In high school every year, we would pile into vans and go down to Tijuana, Mexico. Our mission? To build houses there the size of a typical American living room for people living in the rolling dirt-hill slums around there.
In groups of ten or so, we built these houses that probably could have been done in half the time by three or four experienced carpenters. We were just high school kids, after all. But I think the purpose of the trip wasn’t just to build houses. It was about getting us outside of our narrow, self-focused teenage lives.
It was effective. I grew to feel uncomfortable in the home I lived in. It felt too big, too gaudy. Our neighborhood felt too nice, oddly enough.
The emotion felt a lot like “guilt.” But what was there to feel guilty about? What sin did I actually commit?
That feeling surfaces every now and then. Maybe it comes when I watch the news and catch the look of an illegal immigrant crossing the border. It’s why I used to flip the channel when a commercial about starving children in Africa came on and now scroll down my Facebook feed when a picture of a child with cleft palate appears. Maybe it’s why I chose not to watch the video of George Floyd dying. Their faces seem accusatory even when they don’t mean to be.
Maybe I shouldn’t get too weepy about the downtrodden. Am I responsible for every person’s problems? Before anybody considers that a callous response, consider the kernel of truth in it. None of us is the Savior of the world. None of us can singlehandedly fix everything.
Still, there is a good reason for why I felt something close to guilt coming home from Mexico. The undeniable truth is this:
The world is not just, and that is not OK.
I use the word “just” purposefully and specifically choose not to use the word “merciful.” The word “merciful” gets the wrong point across. Being “merciful” seems to imply that the person being shown mercy doesn’t deserve it – as though us giving food to a starving man is such an over-abundant act of grace and magnanimity, we should all get trophies for it.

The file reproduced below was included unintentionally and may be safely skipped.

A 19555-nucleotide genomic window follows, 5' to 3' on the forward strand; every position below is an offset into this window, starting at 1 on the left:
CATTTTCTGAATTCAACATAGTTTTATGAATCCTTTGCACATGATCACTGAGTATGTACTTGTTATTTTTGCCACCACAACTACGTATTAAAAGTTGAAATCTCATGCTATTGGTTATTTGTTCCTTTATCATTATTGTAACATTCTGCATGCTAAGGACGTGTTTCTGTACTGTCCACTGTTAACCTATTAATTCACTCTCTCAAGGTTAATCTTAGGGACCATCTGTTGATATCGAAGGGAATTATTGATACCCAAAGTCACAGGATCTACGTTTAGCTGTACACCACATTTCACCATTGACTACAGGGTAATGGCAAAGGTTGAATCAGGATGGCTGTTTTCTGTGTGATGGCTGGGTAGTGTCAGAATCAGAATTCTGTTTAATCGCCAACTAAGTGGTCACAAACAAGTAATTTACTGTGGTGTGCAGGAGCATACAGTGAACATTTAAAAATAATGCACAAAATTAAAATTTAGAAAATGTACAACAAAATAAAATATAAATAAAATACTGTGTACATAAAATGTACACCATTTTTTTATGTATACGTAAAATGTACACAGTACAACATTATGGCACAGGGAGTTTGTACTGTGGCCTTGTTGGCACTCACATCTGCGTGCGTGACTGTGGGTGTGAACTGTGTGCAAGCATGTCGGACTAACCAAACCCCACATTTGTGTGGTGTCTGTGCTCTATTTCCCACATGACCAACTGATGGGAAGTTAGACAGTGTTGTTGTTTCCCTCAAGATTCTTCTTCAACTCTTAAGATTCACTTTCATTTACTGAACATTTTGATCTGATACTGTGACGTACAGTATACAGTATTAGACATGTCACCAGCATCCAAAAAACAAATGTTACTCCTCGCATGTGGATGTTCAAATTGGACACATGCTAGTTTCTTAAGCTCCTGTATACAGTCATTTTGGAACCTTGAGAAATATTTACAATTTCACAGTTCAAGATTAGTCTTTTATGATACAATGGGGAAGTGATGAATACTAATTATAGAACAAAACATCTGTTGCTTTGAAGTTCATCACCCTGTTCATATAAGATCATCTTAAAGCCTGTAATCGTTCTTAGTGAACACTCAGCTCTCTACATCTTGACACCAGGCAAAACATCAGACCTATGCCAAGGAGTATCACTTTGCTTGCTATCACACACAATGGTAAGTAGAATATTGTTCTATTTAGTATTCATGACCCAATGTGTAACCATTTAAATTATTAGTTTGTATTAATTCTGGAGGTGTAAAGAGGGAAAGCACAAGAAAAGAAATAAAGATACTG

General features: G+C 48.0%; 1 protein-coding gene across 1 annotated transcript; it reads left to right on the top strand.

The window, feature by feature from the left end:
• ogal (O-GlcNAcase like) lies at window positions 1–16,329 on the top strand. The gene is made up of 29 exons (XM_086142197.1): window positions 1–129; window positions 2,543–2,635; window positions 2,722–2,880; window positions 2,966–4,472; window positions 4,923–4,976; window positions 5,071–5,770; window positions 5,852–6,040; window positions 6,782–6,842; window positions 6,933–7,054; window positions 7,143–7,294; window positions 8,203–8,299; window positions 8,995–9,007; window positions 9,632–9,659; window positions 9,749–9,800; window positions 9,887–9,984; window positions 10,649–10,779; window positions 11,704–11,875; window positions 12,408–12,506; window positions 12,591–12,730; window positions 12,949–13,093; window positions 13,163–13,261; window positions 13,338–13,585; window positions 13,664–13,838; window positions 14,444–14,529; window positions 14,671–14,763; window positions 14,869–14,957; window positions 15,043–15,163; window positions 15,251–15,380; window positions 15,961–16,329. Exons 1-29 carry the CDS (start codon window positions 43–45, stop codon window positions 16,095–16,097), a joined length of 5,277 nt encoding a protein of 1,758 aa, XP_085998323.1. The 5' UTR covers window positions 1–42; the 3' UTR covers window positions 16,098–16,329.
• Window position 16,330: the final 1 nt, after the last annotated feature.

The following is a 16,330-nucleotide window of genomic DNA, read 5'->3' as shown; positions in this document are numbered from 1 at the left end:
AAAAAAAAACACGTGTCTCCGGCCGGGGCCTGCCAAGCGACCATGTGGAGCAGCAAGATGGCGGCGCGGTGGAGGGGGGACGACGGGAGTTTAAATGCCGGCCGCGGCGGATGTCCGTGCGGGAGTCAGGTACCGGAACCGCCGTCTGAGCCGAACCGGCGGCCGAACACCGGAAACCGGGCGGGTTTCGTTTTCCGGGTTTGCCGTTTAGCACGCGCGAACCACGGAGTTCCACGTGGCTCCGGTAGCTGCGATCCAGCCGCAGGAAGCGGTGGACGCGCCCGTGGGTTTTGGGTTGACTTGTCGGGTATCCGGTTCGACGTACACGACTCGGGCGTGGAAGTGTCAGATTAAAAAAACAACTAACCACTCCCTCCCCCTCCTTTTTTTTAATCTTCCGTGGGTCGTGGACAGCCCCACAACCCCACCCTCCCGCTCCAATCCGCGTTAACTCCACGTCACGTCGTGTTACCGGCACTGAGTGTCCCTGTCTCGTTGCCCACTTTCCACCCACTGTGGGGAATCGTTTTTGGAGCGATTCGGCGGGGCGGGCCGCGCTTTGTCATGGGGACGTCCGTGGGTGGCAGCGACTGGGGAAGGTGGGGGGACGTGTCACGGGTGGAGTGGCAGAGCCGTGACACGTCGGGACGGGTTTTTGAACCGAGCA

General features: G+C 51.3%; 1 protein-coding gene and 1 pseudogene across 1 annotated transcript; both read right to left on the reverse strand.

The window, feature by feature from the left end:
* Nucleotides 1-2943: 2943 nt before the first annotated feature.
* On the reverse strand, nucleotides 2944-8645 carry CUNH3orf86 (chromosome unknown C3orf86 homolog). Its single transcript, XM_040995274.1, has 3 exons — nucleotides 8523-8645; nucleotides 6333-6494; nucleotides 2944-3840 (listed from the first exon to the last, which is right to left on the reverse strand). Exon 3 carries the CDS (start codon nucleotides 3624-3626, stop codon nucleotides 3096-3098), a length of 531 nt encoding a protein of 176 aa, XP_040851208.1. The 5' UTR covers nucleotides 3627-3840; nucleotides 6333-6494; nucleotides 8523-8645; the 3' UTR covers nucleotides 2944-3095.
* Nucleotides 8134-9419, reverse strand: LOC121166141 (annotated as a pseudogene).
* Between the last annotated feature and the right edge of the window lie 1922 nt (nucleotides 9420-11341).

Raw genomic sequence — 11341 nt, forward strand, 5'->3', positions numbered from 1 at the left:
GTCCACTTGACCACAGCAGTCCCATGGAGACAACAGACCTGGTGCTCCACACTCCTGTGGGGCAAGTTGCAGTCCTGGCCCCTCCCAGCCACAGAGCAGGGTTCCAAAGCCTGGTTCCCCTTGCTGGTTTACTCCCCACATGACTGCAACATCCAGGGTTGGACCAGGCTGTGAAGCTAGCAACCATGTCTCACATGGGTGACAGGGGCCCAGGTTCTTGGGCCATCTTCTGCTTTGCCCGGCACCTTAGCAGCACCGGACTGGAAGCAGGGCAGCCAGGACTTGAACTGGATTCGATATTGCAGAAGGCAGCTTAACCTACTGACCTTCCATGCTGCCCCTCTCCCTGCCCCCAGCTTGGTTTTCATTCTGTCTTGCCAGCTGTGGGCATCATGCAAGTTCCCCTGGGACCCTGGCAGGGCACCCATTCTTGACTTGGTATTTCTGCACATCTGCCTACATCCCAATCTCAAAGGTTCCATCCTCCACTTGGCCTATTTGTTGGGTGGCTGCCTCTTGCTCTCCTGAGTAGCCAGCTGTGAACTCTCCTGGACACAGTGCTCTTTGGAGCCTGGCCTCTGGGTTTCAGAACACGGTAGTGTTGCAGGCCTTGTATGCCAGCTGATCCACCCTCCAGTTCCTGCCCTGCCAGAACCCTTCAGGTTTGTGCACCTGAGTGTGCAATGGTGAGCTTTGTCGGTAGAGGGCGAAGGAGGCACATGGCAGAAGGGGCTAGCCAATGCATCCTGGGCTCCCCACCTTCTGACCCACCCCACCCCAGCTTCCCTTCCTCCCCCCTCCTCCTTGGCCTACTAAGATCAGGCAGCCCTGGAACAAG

It is not – at least not in the Catholic conception of things. To provide for the poor woman who can’t provide for herself, to give a man the dignity of work when he can’t find work, to provide decent education to children so they have the opportunity to make something of themselves, is the just thing to do in the Catholic sense, not merely the merciful thing to do. It is what we owe our fellow man.
Even in the Old Testament, God commanded the Jews to take care of the poor.
If any of your kin fall into difficulty and become dependent on you, you shall support them; they shall live with you as though resident aliens….. Since there will never cease to be some in need on the earth, I therefore command you, “Open your hand to the poor and needy neighbor in your land.”Leviticus 25:35, Deuteronomy 15:11 (NRSVCE)
Giving to the poor was the duty of the citizen of Israel. It was not some grand gesture for the shriveling masses who didn’t deserve a penny of the rich man’s purse. Despite how grateful the poor nearly always are for the little they get, God did not see the charity they received as anything less than their due.
After Christ, St. Basil the Great echoed this same sentiment.
When someone steals another’s clothes, we call them a thief. Should we not give the same name to one who could clothe the naked and does not? The bread in your cupboard belongs to the hungry; the coat unused in your closet belongs to the one who needs it; the shoes rotting in your closet belong to the one who has no shoes; the money which you hoard up belongs to the poor.St. Basil the Great
Why do we ignore the needs of others? It’s not always a problem of cold hearts. I want to help, but it feels overwhelming. How can I solve the homeless problem in my city when no one else has been able to? I can’t feed all the starving children in the world.
Yet saving the world isn’t entirely the point. Again, that’s God’s job. Living a life of love for God and love for my neighbor is the point. That is the only standard of success God holds any of us to.
This Advent season, I want to change the question. Not, “How can I show grace and mercy to others?”, but rather, “How can I pay back the debt of love I owe every person?” Maybe that will help me get my head on straight before Jesus comes a second time.
©2020 Catholic Anonymous
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